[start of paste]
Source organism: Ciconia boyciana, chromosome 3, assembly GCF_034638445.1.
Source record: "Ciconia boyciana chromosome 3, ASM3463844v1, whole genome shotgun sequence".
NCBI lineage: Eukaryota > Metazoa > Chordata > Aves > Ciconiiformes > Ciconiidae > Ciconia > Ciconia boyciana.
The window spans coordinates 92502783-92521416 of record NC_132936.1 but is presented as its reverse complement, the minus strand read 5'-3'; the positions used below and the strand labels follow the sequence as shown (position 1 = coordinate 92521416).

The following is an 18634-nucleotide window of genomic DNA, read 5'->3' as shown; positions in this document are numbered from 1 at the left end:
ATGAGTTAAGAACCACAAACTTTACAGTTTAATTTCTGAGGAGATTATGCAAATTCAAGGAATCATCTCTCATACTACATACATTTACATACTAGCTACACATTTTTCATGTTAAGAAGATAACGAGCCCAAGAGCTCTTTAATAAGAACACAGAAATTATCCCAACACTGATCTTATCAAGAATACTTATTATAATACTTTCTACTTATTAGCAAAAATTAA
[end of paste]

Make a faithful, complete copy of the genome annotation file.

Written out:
Source organism: Ciconia boyciana, chromosome 3, assembly GCF_034638445.1.
Source record: "Ciconia boyciana chromosome 3, ASM3463844v1, whole genome shotgun sequence".
NCBI lineage: Eukaryota > Metazoa > Chordata > Aves > Ciconiiformes > Ciconiidae > Ciconia > Ciconia boyciana.
The window spans coordinates 92502783-92521416 of record NC_132936.1 but is presented as its reverse complement, the minus strand read 5'-3'; the positions used below and the strand labels follow the sequence as shown (position 1 = coordinate 92521416).

The following is an 18634-nucleotide window of genomic DNA, read 5'->3' as shown; positions in this document are numbered from 1 at the left end:
ATGAGTTAAGAACCACAAACTTTACAGTTTAATTTCTGAGGAGATTATGCAAATTCAAGGAATCATCTCTCATACTACATACATTTACATACTAGCTACACATTTTTCATGTTAAGAAGATAACGAGCCCAAGAGCTCTTTAATAAGAACACAGAAATTATCCCAACACTGATCTTATCAAGAATACTTATTATAATACTTTCTACTTATTAGCAAAAATTAA